Common Financial Mistakes to Avoid With a New Job

TIP CONTENT PROVIDED BY: CYRUS PURNELL AT FINANCIAL FINESSE

This month marks my 2-year anniversary of joining Financial Finesse. Prior to making the move, I was with my previous employer for 17 years. It was my first change in employer since college. While I am a seasoned veteran at my job, I was a rookie at changing companies.

Transitioning from one company to another can be an exciting time but it also presents many opportunities for costly financial mistakes. Here are some areas you will want to focus on if you recently made a change of employer.

Common Mistake: Lack of budgeting for new cash flow

There is nothing more fundamental to your finances than your cash flow. Understanding the method in which you are paid is essential to your budgeting habits. While most job changes are made to increase cash flow, you have to plan for how it may differ from the previous employer.

You may be switching from a company that paid biweekly to now getting paid bimonthly. Or there may be a lag between your starting date and your first paycheck. In my case I went from a job that was primarily salary based compensation, to a job that had a larger performance based component.

We had to readjust our monthly budget to accommodate for those changes. We adjusted to using the performance based compensation to save for our “big wants” like vacations, which freed up the regular compensation for our week-to-week needs.

How to Avoid It: 

If you’re fortunate enough to receive a signing bonus, don’t “pre-spend” it, but instead keep it on hand for the first couple months in case you need to adjust to a change in cash flow. If you don’t receive a signing bonus, try to cut back on spending for a few weeks leading up to your job switch so that you’ll have an extra cushion.

Common Mistake: Choosing the wrong health insurance 

When changing jobs mid-year, you have an opportunity to re-enroll for health care. Even if the coverages are administered by the same provider, the coverage options can still differ greatly. In our case, the insurance company remained the same so there were a lot of similarities all the way down to the insurance cards looking the same, but when we looked under the hood the coverage was different.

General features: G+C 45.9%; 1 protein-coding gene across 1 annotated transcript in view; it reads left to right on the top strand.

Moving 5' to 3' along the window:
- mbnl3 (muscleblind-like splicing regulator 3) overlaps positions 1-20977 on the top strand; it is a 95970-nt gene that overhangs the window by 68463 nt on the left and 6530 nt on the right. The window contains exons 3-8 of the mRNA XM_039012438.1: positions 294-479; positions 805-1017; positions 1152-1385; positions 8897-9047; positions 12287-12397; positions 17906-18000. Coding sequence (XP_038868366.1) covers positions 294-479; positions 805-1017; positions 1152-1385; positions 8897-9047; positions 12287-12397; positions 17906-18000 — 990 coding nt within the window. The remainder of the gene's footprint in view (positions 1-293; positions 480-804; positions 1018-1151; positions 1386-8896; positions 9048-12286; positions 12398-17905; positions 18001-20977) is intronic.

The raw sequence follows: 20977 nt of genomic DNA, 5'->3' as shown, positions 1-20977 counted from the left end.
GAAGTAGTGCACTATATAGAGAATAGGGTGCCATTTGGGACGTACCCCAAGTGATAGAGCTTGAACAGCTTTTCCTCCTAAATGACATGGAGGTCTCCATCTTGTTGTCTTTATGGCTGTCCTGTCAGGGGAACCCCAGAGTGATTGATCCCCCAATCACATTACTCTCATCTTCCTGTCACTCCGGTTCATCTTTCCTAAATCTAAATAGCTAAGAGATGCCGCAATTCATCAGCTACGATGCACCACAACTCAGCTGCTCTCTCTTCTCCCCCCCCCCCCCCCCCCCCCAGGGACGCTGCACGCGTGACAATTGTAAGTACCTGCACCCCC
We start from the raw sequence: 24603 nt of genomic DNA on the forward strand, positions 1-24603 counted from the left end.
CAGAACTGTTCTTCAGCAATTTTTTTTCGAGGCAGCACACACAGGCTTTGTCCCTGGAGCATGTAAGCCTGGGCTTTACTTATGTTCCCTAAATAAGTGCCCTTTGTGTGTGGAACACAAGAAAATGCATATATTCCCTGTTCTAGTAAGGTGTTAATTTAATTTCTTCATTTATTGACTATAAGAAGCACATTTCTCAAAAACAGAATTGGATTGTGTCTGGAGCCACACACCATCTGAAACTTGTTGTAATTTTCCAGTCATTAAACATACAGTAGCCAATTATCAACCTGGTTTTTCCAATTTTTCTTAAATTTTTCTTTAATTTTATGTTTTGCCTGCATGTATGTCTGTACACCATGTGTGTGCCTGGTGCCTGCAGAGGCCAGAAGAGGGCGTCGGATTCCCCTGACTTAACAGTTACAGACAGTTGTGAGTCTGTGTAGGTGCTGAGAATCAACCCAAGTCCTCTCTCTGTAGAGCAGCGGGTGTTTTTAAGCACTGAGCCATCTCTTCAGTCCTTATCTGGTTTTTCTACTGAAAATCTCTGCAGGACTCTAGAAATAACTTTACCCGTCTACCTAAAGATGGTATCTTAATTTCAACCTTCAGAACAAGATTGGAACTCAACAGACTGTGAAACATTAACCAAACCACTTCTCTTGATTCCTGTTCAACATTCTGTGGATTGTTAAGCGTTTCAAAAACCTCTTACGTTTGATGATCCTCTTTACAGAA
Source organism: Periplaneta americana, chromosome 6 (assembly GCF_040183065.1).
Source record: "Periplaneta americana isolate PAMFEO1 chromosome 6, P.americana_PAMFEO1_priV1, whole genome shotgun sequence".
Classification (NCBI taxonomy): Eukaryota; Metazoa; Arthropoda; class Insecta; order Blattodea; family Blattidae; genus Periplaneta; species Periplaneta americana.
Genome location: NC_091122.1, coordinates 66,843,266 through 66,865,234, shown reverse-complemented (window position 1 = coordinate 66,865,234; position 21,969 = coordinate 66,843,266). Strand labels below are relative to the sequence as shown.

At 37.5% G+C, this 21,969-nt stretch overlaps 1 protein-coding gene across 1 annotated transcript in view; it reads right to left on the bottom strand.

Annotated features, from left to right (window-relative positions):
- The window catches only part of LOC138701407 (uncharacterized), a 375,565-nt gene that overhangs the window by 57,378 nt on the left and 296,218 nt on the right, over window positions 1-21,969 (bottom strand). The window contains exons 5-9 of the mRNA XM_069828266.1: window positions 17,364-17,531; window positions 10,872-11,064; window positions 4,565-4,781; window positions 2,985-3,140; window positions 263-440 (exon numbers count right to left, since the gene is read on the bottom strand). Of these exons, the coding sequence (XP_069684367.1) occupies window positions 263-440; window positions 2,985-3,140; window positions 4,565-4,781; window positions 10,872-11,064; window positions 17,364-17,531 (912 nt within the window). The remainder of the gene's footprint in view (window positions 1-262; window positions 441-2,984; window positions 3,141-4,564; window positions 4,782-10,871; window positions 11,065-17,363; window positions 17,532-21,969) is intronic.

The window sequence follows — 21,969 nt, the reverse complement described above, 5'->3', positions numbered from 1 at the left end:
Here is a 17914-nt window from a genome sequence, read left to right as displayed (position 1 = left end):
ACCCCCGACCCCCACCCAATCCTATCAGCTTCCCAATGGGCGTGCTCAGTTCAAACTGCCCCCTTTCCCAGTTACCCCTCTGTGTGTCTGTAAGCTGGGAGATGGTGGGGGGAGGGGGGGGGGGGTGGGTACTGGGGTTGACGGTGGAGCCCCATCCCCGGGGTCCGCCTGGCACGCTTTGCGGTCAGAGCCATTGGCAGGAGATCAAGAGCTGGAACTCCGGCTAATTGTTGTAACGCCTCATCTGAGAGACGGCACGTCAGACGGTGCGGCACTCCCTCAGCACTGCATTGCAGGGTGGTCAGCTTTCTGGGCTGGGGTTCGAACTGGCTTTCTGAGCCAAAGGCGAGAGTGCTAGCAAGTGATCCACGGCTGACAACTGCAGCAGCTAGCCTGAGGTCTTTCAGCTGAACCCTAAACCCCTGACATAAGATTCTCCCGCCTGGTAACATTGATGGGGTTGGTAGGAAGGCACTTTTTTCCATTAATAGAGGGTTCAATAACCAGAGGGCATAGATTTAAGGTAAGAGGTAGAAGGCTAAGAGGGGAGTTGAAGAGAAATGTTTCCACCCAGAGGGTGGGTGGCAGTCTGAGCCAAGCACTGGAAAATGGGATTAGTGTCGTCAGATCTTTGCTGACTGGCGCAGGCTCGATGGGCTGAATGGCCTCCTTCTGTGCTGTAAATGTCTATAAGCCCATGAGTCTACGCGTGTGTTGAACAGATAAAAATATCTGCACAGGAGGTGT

How to Avoid It:

Be sure to download your coverage details from your former employer and compare it to your new company’s offerings. Get the information from your new plan options to make sure your preferred doctors and hospitals are available in the plan you are choosing, even if you are staying with the same insurance company.

Common Mistake: Keeping your retirement planning on auto-pilot

Not all retirement planning benefits are equal, so it is not safe to assume you should contribute to your retirement plan the same anywhere you go. Before you just go with the default at your new company, take some time to understand how the new retirement plan works.

How to Avoid It:

  • Get the Match - At the most fundamental level, you need to understand if your new employer offers a match and when you are eligible to start receiving that match. This ensures you are not leaving free money on the table.
  • Pick Your Investment - Next up, review your investment options and choose one. I have seen cases where no investment choice was made and the default option wasn’t the best fit. If you are unsure which investment is the best fit, many plans offer several hands-off investment options.
  • Pre-Tax or Roth - Your new plan may also offer options that may not have been available at your previous employer like Roth 401k and after-tax savings. There are resources that can help you determine which option may work best.

Common Mistake: Missing out on unique benefits 

Perform a deep dive into your benefits beyond the basics. Sometimes you can find hundreds of dollars of savings in your employee benefits, but you have to take some time to read up and maybe do some digging.

Here are some examples of unique benefits you may want to explore:

  • Student Loan Assistance - Some employers aid with managing your student loans. Some programs offer to pay a portion of your loan after a reaching a certain level of tenure. Other companies offer student loan experts to help you refinance.
  • Legal Benefits - If getting a solid estate plan in place is one of your goals, investigate your new company’s Employee Assistance Program or EAP. These programs sometimes offer free legal document preparation software. They also may offer discounts on local attorney services. Your company may also offer a pre-paid legal program that will allow you to have the cost of will or a trust covered by you making small monthly payments. In many cases you can enroll in the program with a single year’s commitment and have a large amount of legal work done at a significant discount than you would pay otherwise.
  • Financial Wellness Benefits - Last but certainly not least, your company may offer financial wellness benefits. I spoke to someone recently who said they were having a hard time finding a financial advisor that would help them with their plan to pay off debt but had just learned that their company added a Financial Wellness benefit. She was excited because her family has likely saved hundreds of dollars because of her company’s benefit.

How to Avoid It:

Take some time in your first 60 days or so to peruse your company’s benefits website and/or brochure. Ask around to see what benefits your colleagues value the most. Finally, when the annual enrollment period rolls around, don’t just go on auto-pilot — it’s a great chance to assess whether you made the best choices and to switch things up as necessary. Your employee benefits are a valuable part of your compensation, so make the most of them.

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